With the sudden realization that the train was just waiting for the bridge, I jumped back in the car and busted my rear over to Meyer Park, along the riverfront in Van Buren. From this park, a decent shot of trains coming across the river bridge can be had. Due to a wrong turn and some severely uncooperative traffic lights, I missed it anyway. By the time I was in position at the park, the head end had already crossed the bridge. Still, Photo #23 will give you some idea of the view possible from here. In addition, the UP line and UP-A&M interchange tracks are relatively close by, so it’s often possible to see the Ft. Smith / Van Buren switch job shoving cars around. On Saturday, that job had one of the unusual Alco T-6 units in the consist – #12 (Photo #24).

My plan for Saturday had been to chase the passenger trains around, but the opportunity to follow a freight train on the south end was far too good to pass up. Plus, the light was failing, and it was looking lighter up to the north, even with the heavy haze. So, I hit the freeway, taking I-540 up to Mountainburg, intending to double back and catch the freight at that bridge I’d visited earlier. It worked out pretty well, really. I arrived about five minutes ahead of the train. This worked out quite well, as it allowed me to warn a couple people that were sitting on the bridge and fishing that they might want to move in the next minute or two, lest they be forced to jump at an inconvenient moment. They thanked me for the heads up and wandered off the other end of the bridge, disappearing back into the woods. Almost as soon as they were out of sight, the clatter and rumble of six Alcos battling the grade could be heard in the distance. Within 30 seconds, this almost unholy thunder was crossing the bridge above me (Photo #25). There’s one thing about Alcos – you *know* when they’re working, and it’s an unforgettable sound.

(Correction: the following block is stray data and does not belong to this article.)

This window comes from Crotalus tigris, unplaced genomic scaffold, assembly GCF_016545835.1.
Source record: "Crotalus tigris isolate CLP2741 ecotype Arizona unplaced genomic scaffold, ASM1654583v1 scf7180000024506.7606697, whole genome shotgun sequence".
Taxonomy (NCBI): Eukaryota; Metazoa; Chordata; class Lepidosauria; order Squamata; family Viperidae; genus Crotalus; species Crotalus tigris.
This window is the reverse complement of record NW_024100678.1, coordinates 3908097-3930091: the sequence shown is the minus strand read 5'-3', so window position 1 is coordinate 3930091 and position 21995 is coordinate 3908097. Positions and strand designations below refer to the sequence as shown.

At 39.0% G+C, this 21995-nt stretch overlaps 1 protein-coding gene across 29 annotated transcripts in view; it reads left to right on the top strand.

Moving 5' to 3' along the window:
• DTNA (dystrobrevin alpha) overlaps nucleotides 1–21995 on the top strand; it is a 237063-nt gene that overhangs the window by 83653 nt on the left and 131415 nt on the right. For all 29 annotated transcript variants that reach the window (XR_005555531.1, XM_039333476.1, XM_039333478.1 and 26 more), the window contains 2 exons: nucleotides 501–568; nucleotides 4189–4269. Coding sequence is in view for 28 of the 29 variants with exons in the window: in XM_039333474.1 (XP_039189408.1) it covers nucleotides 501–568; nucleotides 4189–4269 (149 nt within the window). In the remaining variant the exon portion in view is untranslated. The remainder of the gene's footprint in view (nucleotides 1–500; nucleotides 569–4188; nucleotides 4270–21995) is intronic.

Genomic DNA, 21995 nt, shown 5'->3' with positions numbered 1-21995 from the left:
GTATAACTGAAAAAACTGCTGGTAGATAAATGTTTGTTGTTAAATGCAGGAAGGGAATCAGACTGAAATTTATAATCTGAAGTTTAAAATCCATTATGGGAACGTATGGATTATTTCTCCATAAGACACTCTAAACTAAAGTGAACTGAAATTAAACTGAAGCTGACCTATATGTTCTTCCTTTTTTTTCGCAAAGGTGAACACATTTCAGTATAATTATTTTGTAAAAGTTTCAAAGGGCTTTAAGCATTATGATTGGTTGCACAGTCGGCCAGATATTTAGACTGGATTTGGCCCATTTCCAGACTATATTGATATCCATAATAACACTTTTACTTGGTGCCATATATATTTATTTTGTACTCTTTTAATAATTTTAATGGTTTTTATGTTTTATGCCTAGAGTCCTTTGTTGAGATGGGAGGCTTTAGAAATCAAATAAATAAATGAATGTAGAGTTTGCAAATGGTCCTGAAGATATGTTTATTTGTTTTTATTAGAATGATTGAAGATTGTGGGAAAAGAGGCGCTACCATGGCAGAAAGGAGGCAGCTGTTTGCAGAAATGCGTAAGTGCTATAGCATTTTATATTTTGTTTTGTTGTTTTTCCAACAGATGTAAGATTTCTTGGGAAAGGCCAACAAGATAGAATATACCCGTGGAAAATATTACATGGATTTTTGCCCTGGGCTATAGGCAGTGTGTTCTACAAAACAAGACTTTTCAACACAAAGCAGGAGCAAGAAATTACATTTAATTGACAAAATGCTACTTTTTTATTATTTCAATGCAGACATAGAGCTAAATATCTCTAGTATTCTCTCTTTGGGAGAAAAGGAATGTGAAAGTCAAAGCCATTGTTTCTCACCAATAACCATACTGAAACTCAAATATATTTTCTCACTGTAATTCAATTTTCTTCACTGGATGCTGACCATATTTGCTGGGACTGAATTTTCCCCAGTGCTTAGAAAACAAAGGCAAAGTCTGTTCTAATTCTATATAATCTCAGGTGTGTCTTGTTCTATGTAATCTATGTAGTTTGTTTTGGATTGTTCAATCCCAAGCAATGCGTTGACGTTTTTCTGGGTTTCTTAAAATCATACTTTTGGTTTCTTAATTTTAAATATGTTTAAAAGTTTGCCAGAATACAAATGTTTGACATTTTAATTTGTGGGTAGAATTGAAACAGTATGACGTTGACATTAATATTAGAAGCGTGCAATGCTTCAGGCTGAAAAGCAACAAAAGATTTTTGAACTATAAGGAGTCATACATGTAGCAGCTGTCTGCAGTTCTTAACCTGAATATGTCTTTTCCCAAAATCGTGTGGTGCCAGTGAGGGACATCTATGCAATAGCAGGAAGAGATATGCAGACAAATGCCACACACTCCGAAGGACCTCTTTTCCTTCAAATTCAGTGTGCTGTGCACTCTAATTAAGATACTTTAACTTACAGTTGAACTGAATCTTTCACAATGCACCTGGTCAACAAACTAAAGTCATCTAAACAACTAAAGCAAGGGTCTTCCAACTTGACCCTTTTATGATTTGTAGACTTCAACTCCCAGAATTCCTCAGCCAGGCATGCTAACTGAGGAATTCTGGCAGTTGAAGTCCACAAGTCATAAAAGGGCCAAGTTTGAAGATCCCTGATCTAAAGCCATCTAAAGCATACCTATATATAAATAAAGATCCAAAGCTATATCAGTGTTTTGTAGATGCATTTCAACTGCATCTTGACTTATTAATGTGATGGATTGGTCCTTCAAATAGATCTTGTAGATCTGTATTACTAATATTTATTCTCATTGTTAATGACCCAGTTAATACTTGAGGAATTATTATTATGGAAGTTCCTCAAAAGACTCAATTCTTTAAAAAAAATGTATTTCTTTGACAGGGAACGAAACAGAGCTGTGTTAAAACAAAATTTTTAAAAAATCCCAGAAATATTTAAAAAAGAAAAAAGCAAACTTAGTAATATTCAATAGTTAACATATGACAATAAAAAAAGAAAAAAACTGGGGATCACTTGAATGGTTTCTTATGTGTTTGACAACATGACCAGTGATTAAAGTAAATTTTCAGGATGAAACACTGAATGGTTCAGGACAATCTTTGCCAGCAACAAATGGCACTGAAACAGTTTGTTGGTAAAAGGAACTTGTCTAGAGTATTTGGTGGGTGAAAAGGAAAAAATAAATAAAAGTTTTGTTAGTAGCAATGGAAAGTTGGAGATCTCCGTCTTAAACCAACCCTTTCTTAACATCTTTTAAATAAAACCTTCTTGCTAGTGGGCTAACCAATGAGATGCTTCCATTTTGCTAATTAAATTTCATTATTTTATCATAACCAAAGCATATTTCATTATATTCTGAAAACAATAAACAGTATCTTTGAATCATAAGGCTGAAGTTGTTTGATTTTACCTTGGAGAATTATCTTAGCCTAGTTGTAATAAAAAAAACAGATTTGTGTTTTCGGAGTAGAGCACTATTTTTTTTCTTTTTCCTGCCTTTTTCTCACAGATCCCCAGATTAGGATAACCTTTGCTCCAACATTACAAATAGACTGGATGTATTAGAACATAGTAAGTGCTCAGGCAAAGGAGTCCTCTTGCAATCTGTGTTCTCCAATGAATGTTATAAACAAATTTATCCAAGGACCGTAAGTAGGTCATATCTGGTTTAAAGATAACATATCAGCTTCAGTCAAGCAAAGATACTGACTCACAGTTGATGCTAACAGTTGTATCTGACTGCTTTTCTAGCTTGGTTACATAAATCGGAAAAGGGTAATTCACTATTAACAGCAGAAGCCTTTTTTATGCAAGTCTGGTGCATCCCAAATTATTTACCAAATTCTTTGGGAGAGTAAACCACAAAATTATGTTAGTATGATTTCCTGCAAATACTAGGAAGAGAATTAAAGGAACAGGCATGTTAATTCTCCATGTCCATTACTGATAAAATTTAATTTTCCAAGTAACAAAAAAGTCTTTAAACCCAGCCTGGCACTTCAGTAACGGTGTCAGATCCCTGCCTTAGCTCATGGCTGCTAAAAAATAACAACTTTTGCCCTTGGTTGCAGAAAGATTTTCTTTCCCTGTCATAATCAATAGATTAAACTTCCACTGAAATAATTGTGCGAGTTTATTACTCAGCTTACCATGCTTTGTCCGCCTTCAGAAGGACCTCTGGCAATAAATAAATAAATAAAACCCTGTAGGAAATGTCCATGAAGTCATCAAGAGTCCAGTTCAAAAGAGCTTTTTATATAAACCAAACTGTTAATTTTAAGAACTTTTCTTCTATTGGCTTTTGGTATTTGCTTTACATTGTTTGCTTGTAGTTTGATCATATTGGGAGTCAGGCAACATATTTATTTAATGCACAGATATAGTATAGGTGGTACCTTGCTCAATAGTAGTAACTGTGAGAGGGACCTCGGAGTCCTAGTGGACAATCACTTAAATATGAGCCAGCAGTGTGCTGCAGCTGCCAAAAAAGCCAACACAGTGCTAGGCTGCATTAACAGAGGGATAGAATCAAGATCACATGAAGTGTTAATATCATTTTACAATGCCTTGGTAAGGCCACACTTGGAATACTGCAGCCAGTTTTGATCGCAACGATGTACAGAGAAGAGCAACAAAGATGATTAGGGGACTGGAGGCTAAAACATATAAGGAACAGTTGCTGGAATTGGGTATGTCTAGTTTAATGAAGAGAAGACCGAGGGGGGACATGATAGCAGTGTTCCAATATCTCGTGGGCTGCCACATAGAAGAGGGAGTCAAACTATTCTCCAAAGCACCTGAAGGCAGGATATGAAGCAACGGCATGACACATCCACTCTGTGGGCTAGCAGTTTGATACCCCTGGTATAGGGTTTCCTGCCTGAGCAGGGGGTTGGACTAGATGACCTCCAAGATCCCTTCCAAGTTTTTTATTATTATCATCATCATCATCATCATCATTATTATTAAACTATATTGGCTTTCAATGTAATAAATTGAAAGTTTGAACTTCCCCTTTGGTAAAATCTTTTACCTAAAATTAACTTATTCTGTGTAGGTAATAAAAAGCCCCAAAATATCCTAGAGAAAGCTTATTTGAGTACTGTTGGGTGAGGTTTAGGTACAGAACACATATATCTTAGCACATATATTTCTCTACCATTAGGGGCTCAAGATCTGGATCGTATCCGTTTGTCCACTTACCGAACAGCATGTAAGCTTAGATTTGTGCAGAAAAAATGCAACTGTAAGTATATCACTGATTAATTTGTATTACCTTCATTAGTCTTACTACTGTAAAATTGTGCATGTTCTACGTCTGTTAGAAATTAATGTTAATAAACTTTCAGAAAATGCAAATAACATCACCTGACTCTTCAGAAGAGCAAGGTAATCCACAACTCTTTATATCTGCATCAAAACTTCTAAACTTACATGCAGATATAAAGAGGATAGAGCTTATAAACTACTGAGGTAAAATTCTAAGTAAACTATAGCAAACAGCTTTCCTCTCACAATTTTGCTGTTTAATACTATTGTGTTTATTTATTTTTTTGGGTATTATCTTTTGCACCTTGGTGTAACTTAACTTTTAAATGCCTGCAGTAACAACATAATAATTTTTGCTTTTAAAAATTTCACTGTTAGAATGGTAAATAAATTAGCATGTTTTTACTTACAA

While the train was passing by overhead, I felt it. First a single drop, followed by a friend, followed shortly by a whole mob of the little wet buggers. Not wanting to waste time, as I had the next shot all planned out in my head, I jumped in the car and took off like a shot, ignoring the rain soaking my seats and my clothes. After all, if you go fast enough, the air streaming over the windshield prevents it from dropping in the passenger compartment, right? Plus, the train was making good time, and I’d need a little speed and a little luck to make the next location. Just out of Mountainburg, a few hundred yards south of the connector out to the freeway, lies an old, low trestle across some swampy drainage ground. I’d seen it on the way in from 540, and thought it would make an ideal shot with the diffuse light. With the addition of rain and clouds, there almost wasn’t enough light to make it work with a relatively fast train, but I managed to grab the shot I wanted as Photo #26.

There was one thing I hadn’t quite considered – there was still a passenger train somewhere between my present location and the summit at Winslow, AR. While I’d forgotten this fact, thankfully the dispatcher had not. Over the radio came the details of things to come – 44 and the northbound freight would stop at Chester to meet the southbound 56 and passenger train. (Photo #27) With plenty of time before 56’s arrival, one of the crew stepped off to go over to the local store and pick up some drinks for the long, hot trip up the hill. About twenty minutes later, accompanied by a brief break in the clouds, 56 and train appeared at the other end of town. (Photo #28) The crew opened the north switch, let the passenger train in, and then lined and locked it again for the main so they could head out (Photo #29).